TIP OF THE DAY: Dry Aged Beef | THE NIBBLE Blog - Adventures In The World Of Fine Food TIP OF THE DAY: Dry Aged Beef – THE NIBBLE Blog – Adventures In The World Of Fine Food
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TIP OF THE DAY: Dry Aged Beef

For the best steak experience, splurge for
dry-aged. Porterhouse steak from Morton’s
The Steakhouse.

If you’re looking for a great piece of beef, experts and connoisseurs will tell you that the best is dry aged for 30 days or longer.

Aging the beef allows a steer’s natural enzymes to break down its tough connective tissues. The result is deeper flavor and better texture.

Supermarket beef is wet aged, a less expensive process that takes 5 to 7 days. The beef is sealed in its own juices in plastic bags, producing a milder, less meaty-flavored beef. The process is known as Cryovac, a system developed in France in 1937 (originally using latex bags).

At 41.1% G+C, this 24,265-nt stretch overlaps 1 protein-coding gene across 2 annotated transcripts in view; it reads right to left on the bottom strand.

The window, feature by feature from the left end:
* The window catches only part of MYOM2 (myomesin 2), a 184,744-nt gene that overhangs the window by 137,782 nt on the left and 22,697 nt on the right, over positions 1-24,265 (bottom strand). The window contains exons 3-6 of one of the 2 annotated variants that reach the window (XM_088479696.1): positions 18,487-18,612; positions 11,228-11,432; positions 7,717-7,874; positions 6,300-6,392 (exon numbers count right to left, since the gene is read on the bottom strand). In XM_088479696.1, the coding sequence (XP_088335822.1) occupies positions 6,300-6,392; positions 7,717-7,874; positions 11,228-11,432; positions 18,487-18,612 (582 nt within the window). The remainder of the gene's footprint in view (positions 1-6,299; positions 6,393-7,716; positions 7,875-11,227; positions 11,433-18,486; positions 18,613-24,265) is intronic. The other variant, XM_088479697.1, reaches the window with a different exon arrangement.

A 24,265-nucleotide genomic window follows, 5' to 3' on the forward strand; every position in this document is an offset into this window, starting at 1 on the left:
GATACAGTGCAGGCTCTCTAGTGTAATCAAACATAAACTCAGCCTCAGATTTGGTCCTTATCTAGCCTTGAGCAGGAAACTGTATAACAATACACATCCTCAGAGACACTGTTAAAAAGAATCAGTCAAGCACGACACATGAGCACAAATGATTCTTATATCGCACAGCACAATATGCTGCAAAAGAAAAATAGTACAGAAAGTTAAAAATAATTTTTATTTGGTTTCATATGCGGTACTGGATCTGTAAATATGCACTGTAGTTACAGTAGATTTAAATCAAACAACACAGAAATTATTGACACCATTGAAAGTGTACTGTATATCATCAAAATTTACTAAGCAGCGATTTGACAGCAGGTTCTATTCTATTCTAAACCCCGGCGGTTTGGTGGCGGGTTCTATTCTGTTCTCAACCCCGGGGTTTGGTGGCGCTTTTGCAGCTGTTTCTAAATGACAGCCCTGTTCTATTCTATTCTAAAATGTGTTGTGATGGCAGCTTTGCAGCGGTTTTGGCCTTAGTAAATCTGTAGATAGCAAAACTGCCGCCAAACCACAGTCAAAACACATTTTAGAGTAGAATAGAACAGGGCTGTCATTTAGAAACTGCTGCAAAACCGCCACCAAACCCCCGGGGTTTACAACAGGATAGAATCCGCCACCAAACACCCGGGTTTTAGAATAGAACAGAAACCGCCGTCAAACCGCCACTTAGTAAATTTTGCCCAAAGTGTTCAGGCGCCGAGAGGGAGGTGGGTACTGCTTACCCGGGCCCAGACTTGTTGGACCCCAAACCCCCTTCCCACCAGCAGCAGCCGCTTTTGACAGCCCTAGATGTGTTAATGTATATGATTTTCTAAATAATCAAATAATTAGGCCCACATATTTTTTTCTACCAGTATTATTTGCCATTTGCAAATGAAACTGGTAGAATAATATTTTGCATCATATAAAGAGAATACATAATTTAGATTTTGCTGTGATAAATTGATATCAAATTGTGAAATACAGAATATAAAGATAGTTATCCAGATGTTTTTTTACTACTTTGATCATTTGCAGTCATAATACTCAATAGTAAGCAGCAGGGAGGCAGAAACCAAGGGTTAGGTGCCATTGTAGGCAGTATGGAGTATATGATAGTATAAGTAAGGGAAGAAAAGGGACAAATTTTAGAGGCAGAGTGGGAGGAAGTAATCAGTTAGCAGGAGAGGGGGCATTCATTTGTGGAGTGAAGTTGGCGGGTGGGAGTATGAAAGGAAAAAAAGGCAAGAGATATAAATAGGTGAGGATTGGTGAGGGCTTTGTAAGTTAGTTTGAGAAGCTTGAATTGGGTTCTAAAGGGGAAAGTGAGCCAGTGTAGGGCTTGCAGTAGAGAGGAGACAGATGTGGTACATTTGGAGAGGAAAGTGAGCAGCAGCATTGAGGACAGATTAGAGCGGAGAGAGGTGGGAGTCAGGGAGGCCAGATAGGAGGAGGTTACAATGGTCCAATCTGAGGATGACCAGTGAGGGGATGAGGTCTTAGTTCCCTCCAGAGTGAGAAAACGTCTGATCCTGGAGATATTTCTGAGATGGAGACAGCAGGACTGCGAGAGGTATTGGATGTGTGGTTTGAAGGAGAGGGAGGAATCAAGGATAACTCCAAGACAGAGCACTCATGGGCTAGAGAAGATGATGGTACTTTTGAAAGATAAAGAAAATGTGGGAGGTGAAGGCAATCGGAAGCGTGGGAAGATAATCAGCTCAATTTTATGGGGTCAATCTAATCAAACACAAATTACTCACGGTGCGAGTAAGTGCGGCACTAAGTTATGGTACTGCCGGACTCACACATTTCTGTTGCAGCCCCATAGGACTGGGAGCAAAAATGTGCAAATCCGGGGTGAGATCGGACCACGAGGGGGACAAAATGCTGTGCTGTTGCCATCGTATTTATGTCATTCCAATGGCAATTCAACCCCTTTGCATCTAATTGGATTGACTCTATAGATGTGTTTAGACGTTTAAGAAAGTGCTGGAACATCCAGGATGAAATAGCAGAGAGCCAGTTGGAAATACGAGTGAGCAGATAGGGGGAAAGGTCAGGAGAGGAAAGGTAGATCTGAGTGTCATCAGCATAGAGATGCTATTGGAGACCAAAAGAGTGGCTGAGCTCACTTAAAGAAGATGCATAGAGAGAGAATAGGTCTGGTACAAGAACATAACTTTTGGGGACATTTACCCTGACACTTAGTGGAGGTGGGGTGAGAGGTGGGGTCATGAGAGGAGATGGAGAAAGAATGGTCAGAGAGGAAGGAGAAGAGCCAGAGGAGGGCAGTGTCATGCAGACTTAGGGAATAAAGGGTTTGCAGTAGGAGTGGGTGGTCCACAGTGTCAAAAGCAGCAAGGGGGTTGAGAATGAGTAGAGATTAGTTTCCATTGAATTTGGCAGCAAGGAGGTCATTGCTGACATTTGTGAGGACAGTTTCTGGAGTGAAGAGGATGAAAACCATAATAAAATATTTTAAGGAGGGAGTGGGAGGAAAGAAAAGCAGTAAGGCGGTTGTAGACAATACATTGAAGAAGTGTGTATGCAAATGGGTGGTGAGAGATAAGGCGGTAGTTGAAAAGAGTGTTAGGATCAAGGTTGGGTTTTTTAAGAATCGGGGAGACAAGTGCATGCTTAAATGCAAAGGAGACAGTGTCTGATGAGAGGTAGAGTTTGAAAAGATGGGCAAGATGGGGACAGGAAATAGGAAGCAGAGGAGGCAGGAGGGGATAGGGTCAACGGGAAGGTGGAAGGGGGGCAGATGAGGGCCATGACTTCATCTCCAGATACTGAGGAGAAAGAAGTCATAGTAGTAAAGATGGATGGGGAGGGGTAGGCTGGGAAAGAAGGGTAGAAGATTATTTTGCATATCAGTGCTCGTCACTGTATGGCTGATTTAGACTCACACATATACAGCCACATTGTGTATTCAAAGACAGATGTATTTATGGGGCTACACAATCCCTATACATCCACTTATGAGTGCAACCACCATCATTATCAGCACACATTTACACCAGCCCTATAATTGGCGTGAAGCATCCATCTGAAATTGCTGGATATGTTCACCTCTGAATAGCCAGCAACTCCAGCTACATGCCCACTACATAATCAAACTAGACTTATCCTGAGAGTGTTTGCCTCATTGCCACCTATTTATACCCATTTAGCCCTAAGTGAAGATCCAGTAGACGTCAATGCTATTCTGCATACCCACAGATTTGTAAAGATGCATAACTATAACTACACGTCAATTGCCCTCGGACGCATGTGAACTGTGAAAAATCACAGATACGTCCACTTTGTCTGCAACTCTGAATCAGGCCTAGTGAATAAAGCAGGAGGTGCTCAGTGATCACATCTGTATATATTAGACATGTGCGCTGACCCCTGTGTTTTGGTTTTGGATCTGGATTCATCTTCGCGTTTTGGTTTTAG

Dry aging, a more time- and labor-intensive process, takes place for 11- to 30-plus days. The longer the aging, the “meatier” and more buttery the beef. The side of beef is hung in a special room, where the temperature is controlled. It loses 15% to 30% of its weight due to water evaporation, concentrating the flavor.

When you’re looking for that special piece of beef, head to the best butcher in town for dry aged. Or shop online at Allen Brothers, a NIBBLE Top Pick Of The Week.

 




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